Home Business News WHO warns the ‘worst is to come’ and likens Covid-19 to Spanish flu

WHO warns the ‘worst is to come’ and likens Covid-19 to Spanish flu

by LLB Reporter
21st Apr 20 1:46 pm

Director-general Tedros Adhanom Ghebreyesus of the World Health Organisation (WHO) has warned that “the worst is yet ahead of us.”

As countries are easing lockdown measures the WHO are warning of a second wave which could be more deadly than what the world has seen thus far.

He told reporters at a press briefing at the WHO headquarters in Geneva, “Trust us. The worst is yet ahead of us.

“Let’s prevent this tragedy. It’s a virus that many people still don’t understand.”

Tedros did not explain why he believes the pandemic is going to get worse, despite almost 170,00 global deaths and 2.5m people infected globally.

Last week the US President Donald Trump criticised the WHO over their handling of the pandemic, and he pulled funding to the organisation.

Trump said the WHO failed to adequately share “in a timely and transparent” way, information over the outbreak after it erupted in Wuhan, China in December.

After halting tens of millions of funding to the WHO he has accused them of making a “horrible, tragic mistake” after nations placed “their trust” in their early advice over coronavirus.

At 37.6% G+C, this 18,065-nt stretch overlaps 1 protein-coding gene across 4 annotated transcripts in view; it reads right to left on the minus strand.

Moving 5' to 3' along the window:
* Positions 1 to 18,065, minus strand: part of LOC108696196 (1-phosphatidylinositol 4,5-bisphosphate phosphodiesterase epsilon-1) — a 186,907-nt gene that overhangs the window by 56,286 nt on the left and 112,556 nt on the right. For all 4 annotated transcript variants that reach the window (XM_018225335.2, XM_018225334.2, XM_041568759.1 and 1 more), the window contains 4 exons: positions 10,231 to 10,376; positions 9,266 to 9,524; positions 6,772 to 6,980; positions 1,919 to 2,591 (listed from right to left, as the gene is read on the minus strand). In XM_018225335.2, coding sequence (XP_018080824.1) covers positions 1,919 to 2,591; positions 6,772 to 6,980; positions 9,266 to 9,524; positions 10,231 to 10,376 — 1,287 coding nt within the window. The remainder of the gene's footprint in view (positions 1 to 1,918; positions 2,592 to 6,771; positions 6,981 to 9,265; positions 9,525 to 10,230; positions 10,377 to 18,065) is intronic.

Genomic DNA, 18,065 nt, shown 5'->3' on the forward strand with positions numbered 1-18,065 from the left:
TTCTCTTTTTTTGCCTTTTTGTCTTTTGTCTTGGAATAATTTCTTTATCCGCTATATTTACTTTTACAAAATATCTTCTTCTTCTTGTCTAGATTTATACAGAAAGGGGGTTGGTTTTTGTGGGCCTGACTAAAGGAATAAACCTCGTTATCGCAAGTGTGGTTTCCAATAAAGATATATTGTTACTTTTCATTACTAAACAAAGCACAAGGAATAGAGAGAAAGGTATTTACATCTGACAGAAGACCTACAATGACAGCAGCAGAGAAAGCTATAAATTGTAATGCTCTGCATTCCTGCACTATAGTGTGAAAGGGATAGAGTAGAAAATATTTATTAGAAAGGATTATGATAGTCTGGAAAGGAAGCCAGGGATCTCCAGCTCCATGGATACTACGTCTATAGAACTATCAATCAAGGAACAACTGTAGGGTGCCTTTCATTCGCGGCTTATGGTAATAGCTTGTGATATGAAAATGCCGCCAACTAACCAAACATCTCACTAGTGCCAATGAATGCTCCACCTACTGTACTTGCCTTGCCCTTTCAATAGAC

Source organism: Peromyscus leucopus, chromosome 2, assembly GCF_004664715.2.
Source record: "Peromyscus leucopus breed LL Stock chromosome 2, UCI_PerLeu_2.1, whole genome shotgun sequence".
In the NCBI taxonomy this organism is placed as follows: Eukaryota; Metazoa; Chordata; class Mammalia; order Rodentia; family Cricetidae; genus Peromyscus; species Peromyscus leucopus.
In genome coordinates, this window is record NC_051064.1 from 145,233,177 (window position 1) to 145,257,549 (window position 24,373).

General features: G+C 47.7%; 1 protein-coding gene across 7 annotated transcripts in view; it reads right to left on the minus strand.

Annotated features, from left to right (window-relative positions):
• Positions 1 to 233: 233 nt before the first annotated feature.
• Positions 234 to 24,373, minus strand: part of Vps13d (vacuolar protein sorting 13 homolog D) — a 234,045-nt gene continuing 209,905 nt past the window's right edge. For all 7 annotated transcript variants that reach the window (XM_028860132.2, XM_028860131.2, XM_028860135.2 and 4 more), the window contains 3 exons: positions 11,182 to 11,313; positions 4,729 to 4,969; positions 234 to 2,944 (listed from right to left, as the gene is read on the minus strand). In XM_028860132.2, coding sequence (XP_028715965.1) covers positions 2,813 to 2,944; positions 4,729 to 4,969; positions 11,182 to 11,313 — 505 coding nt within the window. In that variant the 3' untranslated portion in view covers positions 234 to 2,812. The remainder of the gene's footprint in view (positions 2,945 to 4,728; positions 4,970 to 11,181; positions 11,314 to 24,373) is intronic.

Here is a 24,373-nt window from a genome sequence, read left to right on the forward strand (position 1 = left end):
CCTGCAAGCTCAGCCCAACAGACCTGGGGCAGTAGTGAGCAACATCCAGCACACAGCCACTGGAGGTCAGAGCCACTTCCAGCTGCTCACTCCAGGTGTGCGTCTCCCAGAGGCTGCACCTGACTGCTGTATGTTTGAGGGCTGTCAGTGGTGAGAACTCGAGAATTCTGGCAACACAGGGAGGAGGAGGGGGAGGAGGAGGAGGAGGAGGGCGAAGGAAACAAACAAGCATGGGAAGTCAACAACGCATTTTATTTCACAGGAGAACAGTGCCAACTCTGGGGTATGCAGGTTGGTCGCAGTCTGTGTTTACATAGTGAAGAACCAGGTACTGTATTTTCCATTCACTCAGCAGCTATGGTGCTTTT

Tedros said, “There is no secret in WHO because keeping things confidential or secret is dangerous. It’s a health issue.

“This virus is dangerous. It exploits cracks between us when we have differences.”

Dr Tedros US Centres for Disease Control (CDC) with prevention staff, who have been seconded to work with his agency. Suggesting this is a sign of the WHO’s transparency.

He said, “Having CDC staff means there is nothing hidden from the US from day one.

“Our CDC colleagues also know that we give information immediately to anyone.”

He called coronavirus, “Public Enemy Number One” and added, “We have been warning from day one: this is a devil that everybody should fight.”

Dr Tedros likened coronavirus to the Spanish flu, he said the virus has a very dangerous combination… like the 1918 flu that killed up to 100 million people.”

The Spanish flu lasted from January 1918 to December 1920 and wiped out a third of the world’s population at the time.

Over 500m people were infected with the virus and it was estimated that the death toll was between 17m and 50m people, and possibly as high as 100m making it the most dangerous pandemic in history.

In 1993 laude Hannoun, the leading expert on the 1918 flu for the French Pasteur Institute, asserted the former virus was likely to have come from China.

It then mutated in the United States near Boston and from there spread to Brest, France, Europe’s battlefields, Europe, and the world with Allied soldiers and sailors as the main disseminators.

In February 2017 the WHO declared a placeholder adopted name for any new unknown pathogen that could cause disease and a potential epidemic in the future.

The WHO called this “disease X” and was added to the list of blueprint priority diseases as a “known unknown” in 2018.

Coronavirus now officially called Covid-19 has already morphed from a mild to a deadly virus and is fast becoming a possible contender for “disease X.”

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